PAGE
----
by Jonathan Gramling
As we get deeper into this COVID-19 thing — and we are the backside going downhill to an almost normal life
again — I appreciate the things that I used to do out in the real world. There were some of them that I liked to
do and some that I didn’t. Now what I would give to be able to do the things that I even didn’t like to do. On
some levels, it will be like doing them all over again for the first time.
Even more than normal — due to staying busy and going from one task immediately into the next — I am
hardly aware that Christmas, Kwanzaa, Hanukah and other winter holidays are just around the corner. Heck, in
a little over a week, we will be beyond the shortest day of the year and on our way to the warm days of
But this year, because of the pandemic, it seems that there are few things going on in my life to remind me of and prepare me for the
holiday season. In November, we would always have the Madison Metropolitan Links’ Community Service Awards event to go to. It has
always been a special moment as The Links honored some very fine community activists who give, give, and give some more to the
community. And all of the proceeds would go towards The Link’s scholarship program the next spring. It always seemed like a family
reunion, seeing people I hadn’t seen for a while and taking photos of just about everyone in the room because they were looking so sharp
and looked genuinely happy to be there. Oh, how I miss my Links sisters.
Dr. Floyd Rose and 100 Black Men would always host a Christmas event to collect toys for Tots for Kids. People would show up with a
toy and socialize and then representatives from the U.S. Marines would come by and accept the toys on behalf of the program. Moments
of kindness like these are sorely missed.
Out at Lussier Community Education Center — and I am sure many other centers — Soul Santa would make an appearance to give out
gifts that had been donated by community members while the West Madison Optimist Club Christmas Party was going on. And except for
the occasional scared or shy toddler, the kids loved getting their photo taken with Soul Santa. Again it just filled the heart with warmth to
see the outpouring of kindness and consideration.
I was truly feeling a void on the first Saturday of December because the Wisconsin Women of Color’s Holiday Scholarship Fundraiser
wasn’t happening for the first time in memory. Mother Agnes Cammer would lead the holiday cheer as women-owned enterprises lined the
walls of the room and then some selling all kinds of Christmas-quality presents. Many of the WWOCN members would do all of their
shopping right there. And then there was the silent auction whose proceeds funded WWOCN’s scholarship program. I’ve been a member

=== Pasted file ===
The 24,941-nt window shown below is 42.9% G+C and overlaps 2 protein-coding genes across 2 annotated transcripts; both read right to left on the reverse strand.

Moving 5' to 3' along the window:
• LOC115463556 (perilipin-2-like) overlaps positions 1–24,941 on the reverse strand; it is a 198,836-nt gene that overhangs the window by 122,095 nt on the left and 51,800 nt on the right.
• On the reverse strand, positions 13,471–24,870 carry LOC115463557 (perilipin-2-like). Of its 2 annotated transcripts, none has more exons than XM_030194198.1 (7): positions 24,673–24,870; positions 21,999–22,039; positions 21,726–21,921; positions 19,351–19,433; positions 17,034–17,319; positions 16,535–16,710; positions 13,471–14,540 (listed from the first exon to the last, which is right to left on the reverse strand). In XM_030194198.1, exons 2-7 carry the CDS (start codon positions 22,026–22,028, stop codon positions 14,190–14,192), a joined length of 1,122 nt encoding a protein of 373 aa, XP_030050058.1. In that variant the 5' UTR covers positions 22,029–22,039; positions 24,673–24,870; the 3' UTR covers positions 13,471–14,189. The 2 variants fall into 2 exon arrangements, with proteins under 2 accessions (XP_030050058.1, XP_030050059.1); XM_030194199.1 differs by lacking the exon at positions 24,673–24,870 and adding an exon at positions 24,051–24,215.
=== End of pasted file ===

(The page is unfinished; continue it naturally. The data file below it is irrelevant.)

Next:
of WWOCN for the past 12 years and I fully felt a part of the festivities. As everyone gets up there in age, I pray that God will keep them
safe until next year’s celebration.
On occasion I would got to the Philippine Americans of Madison and Neighboring Areas, PAMANA, Christmas event. Those were always
awesome celebrations attended by several generations. There was food and camaraderie as everyone was in the holiday spirit. And Santa
would always come with presents for the abundant little children there.
And by this time, I would begin to receive notices about Centro Hispano’s Desayuno Con Los Tres Reyes Magos, which they always
celebrated on the Saturday morning closest to January 6th, the day that the three wise men came to visit Baby Jesus. Tres Reyes Magos is
celebrated in Latin America, supplanting Christmas as the time when children would receive their gifts. It would seem like hundreds of
children and their parents came from everywhere to Centro Hispano to do face painting, do some arts and crafts, get a little something to
eat and then sit with the three wise men to have their photo taken. For many years, Baltazar, the African wise man, was played by the late
Ken Haynes who so relished the role. Tears come to my eyes just thinking about the joy that Ken would bring, someone who didn’t let the
world ever destroy the child within him.
And of course there was my own family’s Christmas celebration. It would start on the morning of December 24th when we would open
presents that had been wrapped what seemed to be only a few hours before. And then relatively recently, my son Andrew and I would
make dozens and dozens of cookies — about 30 dozen in all — for the Christmas gifts that we would be providing. It always took us about
6-7 hours of solid work with me rushing to the grocery store to buy ingredients we were short on and had an overabundance of others.
And we would hurriedly rush to my Brother Tim’s house in Brookfield for an extended family Christmas celebration that involved gift
giving, a lot of cheer and countless hands of the card game Sheepshead until the wee hours of the morning.
Andrew and I would stay with my brother Jim and his significant other Linda and we would have a brunch with Linda’s sister and her
family and a good friend of my Brother Jim’s. It was a wonderful time of laughter and gift giving. And then Andrew and I came back to
Madison to recuperate on Christmas night and then I would get started on the next issue of The Hues.
All of those holiday markers will be absent from my life this year, for the most part. Christmas and other holiday celebrations are meant to
be experienced up close and personal and I will truly miss that.
But in spite of all of that. It is my wish that each and every one of you are visited by the Spirit of Christmas and that a genuine sense of
peace and hope pervades your very essence. We have gotten through this together and we shall meet again. Happy Holidays!